Sunday, April 12, 2020

Chauth (1/4), the tax of Power

Chauth (1/4), the tax of Power

Chauth (one fourth) of the produce or revenue was levied as annual tax-lagan-tribute on the tillers by the landlords-Kings. When the crops were harvested, the daroga, faujdar, jamadar of the lords were coming to collect the share of the lords and were not leaving even the share from the fodder.

In the Agroestate country of India, Land revenue was the major source of income. As agriculture was dependent on monsoon crop, the failure of crop was the major calamity over the kings and the people. Therefore, all the rituals and celebrations pre and post monsoon were performed regularly in India. One fourth of the quality was so much weaved in the life of the common man that even while worshipping and offerings to the deity, chauth was placed before the Gods and Goddesses.

As the tradition was chauth prevalent in India for centuries, when the smaller kings became vassals under the bigger king, they used to pay annual tribute like chauth. Aurangzeb gave rights to collect chauth and Sardeshmukhi to Shivaji and subsequent Maratha rulers for maintaining a contingent of troops for the emperor. The Suba-Governor posted were the revenue collectors. After the death of Aurangzeb in 1707, the Mughal Empire started diminishing and by 1757, their rule was nominal. Maratha under the Peshwas became powerful, extended their authority over northern and western India. However, there were princely states under the Vassals of Mughal, therefore, Maratha instead of taking over the throne of Delhi, preferred to sign Ahmedia Treaty with Mughal, took right to levy chauth on the lands which were under nominal Mughal rule. They levied additional 10% on the top of Chauth as Sardeshmukhi as extra tribute to the King. It was charged to provide armed security for the state. It had brought the Marathas under the direct conflict with the princely states, in turn they didn’t support Marathas, saw them falling in the third battle of Panipat against Ahmed Shah Abdalli.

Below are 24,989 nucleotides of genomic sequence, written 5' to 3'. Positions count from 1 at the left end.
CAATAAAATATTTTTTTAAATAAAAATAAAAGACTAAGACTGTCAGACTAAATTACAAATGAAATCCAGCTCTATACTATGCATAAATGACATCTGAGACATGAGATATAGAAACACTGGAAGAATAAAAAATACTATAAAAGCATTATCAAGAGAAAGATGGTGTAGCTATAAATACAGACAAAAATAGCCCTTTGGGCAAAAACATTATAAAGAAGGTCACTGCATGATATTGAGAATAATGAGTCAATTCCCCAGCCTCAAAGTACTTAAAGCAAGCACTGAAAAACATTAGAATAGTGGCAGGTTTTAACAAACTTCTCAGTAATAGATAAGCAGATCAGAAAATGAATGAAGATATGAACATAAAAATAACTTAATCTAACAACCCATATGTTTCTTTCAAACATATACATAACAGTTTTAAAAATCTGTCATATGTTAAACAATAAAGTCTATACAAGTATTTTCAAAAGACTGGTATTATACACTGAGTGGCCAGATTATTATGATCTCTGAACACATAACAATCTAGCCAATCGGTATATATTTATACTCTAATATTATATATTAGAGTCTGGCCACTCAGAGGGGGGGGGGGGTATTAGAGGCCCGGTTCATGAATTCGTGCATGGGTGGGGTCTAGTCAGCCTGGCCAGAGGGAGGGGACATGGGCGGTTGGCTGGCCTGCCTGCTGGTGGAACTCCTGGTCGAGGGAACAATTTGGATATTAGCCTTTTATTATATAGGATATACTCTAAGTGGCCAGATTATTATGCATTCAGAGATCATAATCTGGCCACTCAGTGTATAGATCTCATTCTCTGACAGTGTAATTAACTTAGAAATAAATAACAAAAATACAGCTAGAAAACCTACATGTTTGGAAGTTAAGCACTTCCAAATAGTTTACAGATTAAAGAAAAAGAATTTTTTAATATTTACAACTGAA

Najibabdawlah the robila pashtun was in service to the Mughal as Mir Bakshi but was deserted by the Mughal Emperor under the order of Peshwa was the major cause of the battle of Panipat. Najib then joined Abdali. Leaving the major Maratha Army behind at Pune, the major purpose of sending troops to counter Abdalli was mainly for providing armed security to the Mughal Emperor and to acquire control over Delhi as he was paying Chauth to the Maratha Peshva, it seems. Maratha didn’t dethrone the Emperor after winning Delhi. Maratha then moved to Kunjpura killed Najabat Khan Pathan and conquered. But behind them was Abdali, they could neither return to Delhi nor moving forward, and were sieged at Panipat’.

It is a great surprise of the history that the Maratha Army headed by Sadashivrao travelled so long from Pune to Panipat via Delhi to take on Abdali at Panipat was carrying their families and children, as if it was a pilgrimage. They were blocked at Panipat and their food chain supply was also blocked. On the day of the battle, they had no food to eat and had started the day with a water made of jaggery. They fought bravely but lost. After winning the battle, Abdalli’s army slaughtered 40000 innocents Marathas women and children in the streets of Panipat and carried many of them as slaves.